History will judge Theresa May more kindly, says knighted ex-de facto deputy

Theresa May’s former de facto deputy Sir David Lidington has said he believes history will judge the ex-prime minister “more kindly” than some of her critics did after she quit.

Sir David received his knighthood from the Prince of Wales at a ceremony at Buckingham Palace on Wednesday after he was named in the Mrs May’s resignation honours.

During her turbulent premiership, the former MP for Aylesbury was considered her de facto deputy and held influential roles in the cabinet, including minister of state for Europe, justice secretary and leader of the House of Commons.

Speaking after collecting his honour, he praised his former boss as an “outstanding public servant”.

“I think that she had a very difficult time as prime minister, because the controversies within her and my party and between political parties ran deep on the European issue,” he told the PA news agency.

“Functioning in a parliament with a tiny minority or no majority is always difficult for any prime minister, but I think that historians will judge her as prime minister more kindly perhaps than some of the immediate comment has been.”

Sir David Lidington after receiving a knighthood for political and public service at an investiture ceremony at Buckingham Palace (Victoria Jones/PA)
Sir David Lidington after receiving a knighthood for political and public service at an investiture ceremony at Buckingham Palace (Victoria Jones/PA)

Sir David said he is proudest of the “individual victories” he won for his constituents as he was given a knighthood.

When asked what he was most proud of over his 27-year career in Parliament, Sir David said it was the “individual victories” he achieved for his constituents as a local MP.

He said: “I know of people whose lives I was able to change for the better.

“Whether I was able to get people refunds from the tax man, or sort out housing problems, or education problems that had been dominating that man or woman’s life for weeks or months.

“That does it give you a real sense of satisfaction.”

Sir David added that he while he was proud of what he had achieved in government, much of his time was spent in “relationship management”.

He said: “In Government, you work with others as a team, and often lots of compromise is involved and that’s true even more so of diplomacy and in my years at the Foreign Office I found that out.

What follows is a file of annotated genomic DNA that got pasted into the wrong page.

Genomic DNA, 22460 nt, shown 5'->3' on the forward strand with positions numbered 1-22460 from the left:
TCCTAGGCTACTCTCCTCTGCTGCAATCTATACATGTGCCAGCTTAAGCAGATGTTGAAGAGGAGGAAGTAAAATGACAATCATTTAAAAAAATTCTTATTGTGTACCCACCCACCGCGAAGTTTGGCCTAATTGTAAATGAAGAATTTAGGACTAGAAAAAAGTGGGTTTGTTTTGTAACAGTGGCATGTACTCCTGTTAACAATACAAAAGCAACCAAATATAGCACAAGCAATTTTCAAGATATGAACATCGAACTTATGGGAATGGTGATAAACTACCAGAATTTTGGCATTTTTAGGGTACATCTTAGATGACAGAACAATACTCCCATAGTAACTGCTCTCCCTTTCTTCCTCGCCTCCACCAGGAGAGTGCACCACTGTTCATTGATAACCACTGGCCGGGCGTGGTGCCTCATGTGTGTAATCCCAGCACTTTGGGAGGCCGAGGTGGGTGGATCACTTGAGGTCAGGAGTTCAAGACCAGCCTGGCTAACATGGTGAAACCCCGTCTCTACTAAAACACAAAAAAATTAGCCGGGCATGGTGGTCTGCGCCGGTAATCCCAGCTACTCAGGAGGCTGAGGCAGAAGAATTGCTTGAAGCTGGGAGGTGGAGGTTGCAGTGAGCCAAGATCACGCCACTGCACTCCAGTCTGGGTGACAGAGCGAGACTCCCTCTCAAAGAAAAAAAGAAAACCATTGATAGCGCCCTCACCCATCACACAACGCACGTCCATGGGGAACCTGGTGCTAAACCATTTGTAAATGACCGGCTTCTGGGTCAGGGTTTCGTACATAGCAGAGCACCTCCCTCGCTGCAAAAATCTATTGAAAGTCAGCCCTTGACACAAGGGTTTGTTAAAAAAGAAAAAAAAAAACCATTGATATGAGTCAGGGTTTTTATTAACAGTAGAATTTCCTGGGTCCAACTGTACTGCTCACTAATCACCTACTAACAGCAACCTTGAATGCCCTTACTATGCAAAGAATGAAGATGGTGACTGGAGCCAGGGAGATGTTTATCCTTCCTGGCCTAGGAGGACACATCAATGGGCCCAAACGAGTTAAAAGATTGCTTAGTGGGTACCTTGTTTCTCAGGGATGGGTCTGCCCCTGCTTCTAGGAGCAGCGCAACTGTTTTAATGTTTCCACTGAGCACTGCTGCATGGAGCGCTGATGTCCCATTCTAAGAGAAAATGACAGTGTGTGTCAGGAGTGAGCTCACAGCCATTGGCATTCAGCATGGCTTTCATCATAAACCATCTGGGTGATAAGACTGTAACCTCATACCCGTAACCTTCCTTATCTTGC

“Governments come, governments go, those of us who’ve had the privilege of serving in government are amazingly fortunate.”

Sir David said it was awe-inspiring to be given the award and admitted he still felt nervous during the ceremony despite meeting Charles and attending the palace several times while in government.

During the Buckingham Palace ceremony, an orchestra played classical pieces as well as songs from Coldplay and the Disney movies Aladdin and Tangled.

Sir Norman Lamb is knighted by the Prince of Wales at Buckingham Palace (Dominic Lipinski/PA)
Sir Norman Lamb is knighted by the Prince of Wales at Buckingham Palace (Dominic Lipinski/PA)

Former health minister Sir Norman Lamb was also given his knighthood during the ceremony for services to public and political service.

Sir Norman said he wanted to use his knighthood to work for people with mental ill health and learning disabilities as he did while he was Liberal Democrat minister for care and support.

He told PA: “I want to ensure that I use the status that I have to continue to press for better treatment for people with mental ill health, and for equal treatment effectively that there is no discrimination.

“That’s what I focused a lot of time on particularly as a minister but then subsequently as well.

“I will have a position to sort of pursue the causes that I care about but I want to use the title in that way.

“These people have been in the shadows for too long and there is this sense that dreadful things happen to people, people are treated in a very inferior way and it happens often behind closed doors.

“I think this is a process that every society has to go through but we’ve started to emerge from the shadows and I think I played a part in that.”

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